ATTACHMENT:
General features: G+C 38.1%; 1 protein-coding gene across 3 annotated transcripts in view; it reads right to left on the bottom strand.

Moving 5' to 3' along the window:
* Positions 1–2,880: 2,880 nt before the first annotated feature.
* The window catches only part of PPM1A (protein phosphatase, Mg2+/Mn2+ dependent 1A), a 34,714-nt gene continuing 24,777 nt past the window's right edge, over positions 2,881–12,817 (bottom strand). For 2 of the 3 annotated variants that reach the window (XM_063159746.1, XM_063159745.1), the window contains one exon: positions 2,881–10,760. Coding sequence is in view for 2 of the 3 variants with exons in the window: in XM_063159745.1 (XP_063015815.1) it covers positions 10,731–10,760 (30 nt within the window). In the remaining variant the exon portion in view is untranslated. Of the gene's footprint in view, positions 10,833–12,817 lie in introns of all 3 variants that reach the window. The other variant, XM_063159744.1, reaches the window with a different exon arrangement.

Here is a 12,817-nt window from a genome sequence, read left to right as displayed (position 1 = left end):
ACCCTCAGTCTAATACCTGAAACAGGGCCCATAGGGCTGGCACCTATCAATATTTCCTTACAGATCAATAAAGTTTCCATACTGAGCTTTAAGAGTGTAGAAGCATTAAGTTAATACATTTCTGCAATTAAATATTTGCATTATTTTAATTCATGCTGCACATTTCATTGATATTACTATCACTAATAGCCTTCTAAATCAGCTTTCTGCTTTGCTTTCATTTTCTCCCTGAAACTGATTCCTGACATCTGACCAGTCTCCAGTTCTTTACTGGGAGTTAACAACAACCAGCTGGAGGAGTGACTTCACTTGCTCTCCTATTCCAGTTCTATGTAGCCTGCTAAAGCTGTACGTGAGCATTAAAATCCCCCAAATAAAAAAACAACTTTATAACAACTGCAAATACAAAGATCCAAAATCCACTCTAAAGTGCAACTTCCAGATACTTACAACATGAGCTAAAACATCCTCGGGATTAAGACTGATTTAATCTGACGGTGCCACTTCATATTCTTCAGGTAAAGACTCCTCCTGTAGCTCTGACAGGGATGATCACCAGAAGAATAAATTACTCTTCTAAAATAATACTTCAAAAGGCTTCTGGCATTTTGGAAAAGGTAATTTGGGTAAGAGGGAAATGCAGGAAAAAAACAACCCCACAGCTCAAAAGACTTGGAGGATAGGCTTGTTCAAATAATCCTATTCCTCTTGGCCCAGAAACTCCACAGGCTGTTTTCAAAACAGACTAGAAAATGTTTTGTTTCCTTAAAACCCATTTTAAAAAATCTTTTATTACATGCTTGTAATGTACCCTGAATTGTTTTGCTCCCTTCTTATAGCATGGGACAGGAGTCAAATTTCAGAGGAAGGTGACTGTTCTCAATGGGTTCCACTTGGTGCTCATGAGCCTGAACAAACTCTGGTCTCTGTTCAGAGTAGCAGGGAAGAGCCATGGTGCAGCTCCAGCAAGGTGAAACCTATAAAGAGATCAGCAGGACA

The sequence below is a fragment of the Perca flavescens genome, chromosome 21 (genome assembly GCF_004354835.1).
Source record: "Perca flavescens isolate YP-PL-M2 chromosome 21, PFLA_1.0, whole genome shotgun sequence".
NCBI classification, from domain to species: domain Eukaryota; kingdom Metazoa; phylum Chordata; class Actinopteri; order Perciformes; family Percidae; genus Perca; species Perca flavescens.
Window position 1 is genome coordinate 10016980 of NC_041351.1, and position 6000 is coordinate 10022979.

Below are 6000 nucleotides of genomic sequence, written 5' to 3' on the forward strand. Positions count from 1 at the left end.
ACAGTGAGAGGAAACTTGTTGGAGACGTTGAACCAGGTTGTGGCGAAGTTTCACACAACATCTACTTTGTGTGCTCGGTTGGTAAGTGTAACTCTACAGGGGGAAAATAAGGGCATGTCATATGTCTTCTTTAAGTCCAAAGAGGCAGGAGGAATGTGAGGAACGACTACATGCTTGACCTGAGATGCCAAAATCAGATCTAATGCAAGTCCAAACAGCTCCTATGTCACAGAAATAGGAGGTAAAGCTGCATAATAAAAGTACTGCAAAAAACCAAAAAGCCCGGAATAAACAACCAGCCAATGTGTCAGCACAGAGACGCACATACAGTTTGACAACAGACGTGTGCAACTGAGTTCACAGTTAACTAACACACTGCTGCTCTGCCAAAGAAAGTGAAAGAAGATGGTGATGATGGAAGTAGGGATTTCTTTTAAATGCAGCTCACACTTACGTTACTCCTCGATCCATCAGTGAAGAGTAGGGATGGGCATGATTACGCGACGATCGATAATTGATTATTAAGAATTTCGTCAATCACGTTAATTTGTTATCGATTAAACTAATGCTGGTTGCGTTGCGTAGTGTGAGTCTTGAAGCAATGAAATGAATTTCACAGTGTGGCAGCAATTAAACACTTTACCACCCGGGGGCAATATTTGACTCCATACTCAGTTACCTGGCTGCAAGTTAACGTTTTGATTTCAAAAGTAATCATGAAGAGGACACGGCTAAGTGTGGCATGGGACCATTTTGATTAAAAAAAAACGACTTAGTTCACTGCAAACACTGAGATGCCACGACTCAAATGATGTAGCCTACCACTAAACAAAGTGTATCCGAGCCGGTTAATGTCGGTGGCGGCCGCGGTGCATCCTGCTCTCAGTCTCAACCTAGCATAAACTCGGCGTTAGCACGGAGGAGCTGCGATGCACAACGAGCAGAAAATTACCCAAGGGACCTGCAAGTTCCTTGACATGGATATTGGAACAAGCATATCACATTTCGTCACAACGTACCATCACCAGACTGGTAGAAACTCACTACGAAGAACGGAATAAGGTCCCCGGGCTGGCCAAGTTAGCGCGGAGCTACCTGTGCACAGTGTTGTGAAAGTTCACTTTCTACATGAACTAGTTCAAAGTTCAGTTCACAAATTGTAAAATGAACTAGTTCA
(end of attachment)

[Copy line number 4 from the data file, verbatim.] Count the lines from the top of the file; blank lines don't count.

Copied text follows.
* The window catches only part of PPM1A (protein phosphatase, Mg2+/Mn2+ dependent 1A), a 34,714-nt gene continuing 24,777 nt past the window's right edge, over positions 2,881–12,817 (bottom strand). For 2 of the 3 annotated variants that reach the window (XM_063159746.1, XM_063159745.1), the window contains one exon: positions 2,881–10,760. Coding sequence is in view for 2 of the 3 variants with exons in the window: in XM_063159745.1 (XP_063015815.1) it covers positions 10,731–10,760 (30 nt within the window). In the remaining variant the exon portion in view is untranslated. Of the gene's footprint in view, positions 10,833–12,817 lie in introns of all 3 variants that reach the window. The other variant, XM_063159744.1, reaches the window with a different exon arrangement.